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Tapping the hot asphalt jungle for energy

Massachusetts researchers argue in paper that blacktop roads would make better solar collectors than solar-electric panels by converting built-up heat into water-carrying pipes.

Pavement, it turns out, is a pretty good place to look for free energy.

A handful of Massachusetts researchers on Monday published a paper detailing a technique for using water-carrying pipes to convert the built-up heat in asphalt roads into usable energy.

Researchers measure ways to transfer heat from a source, such as this lamp shining over asphalt, to water. Worcester Polytechnic Institute

Released at the International Symposium on Asphalt Pavements and Environment in Zurich, Switzerland, the paper argues that asphalt roads have a number of advantages over solar-electric panels as a source of distributed energy.

"The significance of this concept lies in the fact that the massive installed base of parking lots and roadways creates a low-cost solar collector an order of magnitude more productive than traditional solar cells. The significantly high surface area can offset the expected lower efficiency (compared to traditional solar cells) by several orders of magnitude, and hence result in significantly lower cost per unit of power produced," according to the paper.

Blacktops can continue to generate energy after the sun goes down, and upgrades with heat exchangers could be fit into road constructions, which are done every 10 to 12 years, Rajib Mallick, associate professor of civil and environmental engineering at Worcester Polytechnic Institute, said in a statement.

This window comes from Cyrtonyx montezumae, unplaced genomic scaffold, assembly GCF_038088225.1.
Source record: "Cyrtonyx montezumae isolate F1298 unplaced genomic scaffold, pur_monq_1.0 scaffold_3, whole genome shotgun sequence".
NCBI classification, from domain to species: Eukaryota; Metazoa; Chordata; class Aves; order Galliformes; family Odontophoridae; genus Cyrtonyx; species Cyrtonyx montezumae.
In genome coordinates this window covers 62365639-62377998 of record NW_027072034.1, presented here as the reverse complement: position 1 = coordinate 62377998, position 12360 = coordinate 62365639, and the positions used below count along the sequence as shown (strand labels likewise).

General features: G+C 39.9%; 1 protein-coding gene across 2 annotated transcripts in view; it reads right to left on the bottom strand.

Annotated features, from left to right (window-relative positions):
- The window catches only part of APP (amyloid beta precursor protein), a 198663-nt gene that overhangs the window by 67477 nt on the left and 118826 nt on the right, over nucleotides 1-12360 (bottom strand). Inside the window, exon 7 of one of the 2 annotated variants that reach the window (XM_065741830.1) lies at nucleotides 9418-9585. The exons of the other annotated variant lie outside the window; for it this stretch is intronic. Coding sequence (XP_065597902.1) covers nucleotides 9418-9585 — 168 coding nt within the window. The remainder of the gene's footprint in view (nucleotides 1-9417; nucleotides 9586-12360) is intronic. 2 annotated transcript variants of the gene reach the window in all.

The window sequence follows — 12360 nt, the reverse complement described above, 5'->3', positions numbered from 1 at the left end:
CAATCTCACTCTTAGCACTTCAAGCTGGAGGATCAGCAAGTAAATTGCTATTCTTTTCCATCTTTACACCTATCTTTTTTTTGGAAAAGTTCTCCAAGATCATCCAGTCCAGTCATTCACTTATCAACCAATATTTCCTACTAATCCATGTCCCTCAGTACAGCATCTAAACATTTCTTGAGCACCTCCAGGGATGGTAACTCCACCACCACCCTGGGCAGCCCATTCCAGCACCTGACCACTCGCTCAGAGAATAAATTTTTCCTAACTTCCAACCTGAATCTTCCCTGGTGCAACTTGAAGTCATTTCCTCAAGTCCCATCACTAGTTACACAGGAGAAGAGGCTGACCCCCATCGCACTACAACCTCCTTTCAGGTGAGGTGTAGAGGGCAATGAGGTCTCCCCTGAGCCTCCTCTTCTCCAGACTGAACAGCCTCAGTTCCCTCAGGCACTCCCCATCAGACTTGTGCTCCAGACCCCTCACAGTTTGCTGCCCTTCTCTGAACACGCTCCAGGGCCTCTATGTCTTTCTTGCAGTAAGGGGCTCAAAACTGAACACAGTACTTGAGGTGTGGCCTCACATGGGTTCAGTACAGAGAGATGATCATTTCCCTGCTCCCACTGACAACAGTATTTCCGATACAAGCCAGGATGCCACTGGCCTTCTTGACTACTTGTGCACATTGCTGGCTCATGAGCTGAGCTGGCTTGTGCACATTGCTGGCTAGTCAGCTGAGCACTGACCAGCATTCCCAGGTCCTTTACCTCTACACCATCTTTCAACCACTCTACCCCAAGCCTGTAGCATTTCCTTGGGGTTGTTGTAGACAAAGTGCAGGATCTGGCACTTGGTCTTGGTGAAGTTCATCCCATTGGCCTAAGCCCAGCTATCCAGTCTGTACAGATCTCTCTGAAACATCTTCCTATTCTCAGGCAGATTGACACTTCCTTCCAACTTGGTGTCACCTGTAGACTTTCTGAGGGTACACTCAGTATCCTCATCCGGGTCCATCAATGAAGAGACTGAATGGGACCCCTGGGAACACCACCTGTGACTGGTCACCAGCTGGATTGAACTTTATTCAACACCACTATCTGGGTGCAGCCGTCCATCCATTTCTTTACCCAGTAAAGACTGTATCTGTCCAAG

Also, wicking heat away from roads could reduce the "heat island" effect in densely populated areas where temperatures rise when buildings and pavement release heat accumulated during the day.

The researchers used computer modeling and small-scale prototypes to test alternatives to pipes for transferring asphalt heat to water.

It found that the depth of the heat exchanger was critical and that a material with higher heat conductivity, such as quartzite, can be added to asphalt to improve heat transfer.

The hot water from the roads could be used in neighboring buildings, something that has already been done in the Netherlands. A more sophisticated approach would be to convert the heat into electricity using thermoelectric modules.

"Our preliminary results provide a promising proof of concept for what could be a very important future source of renewable, pollution-free energy for our nation. And it has been there all along, right under our feet," Mallick said.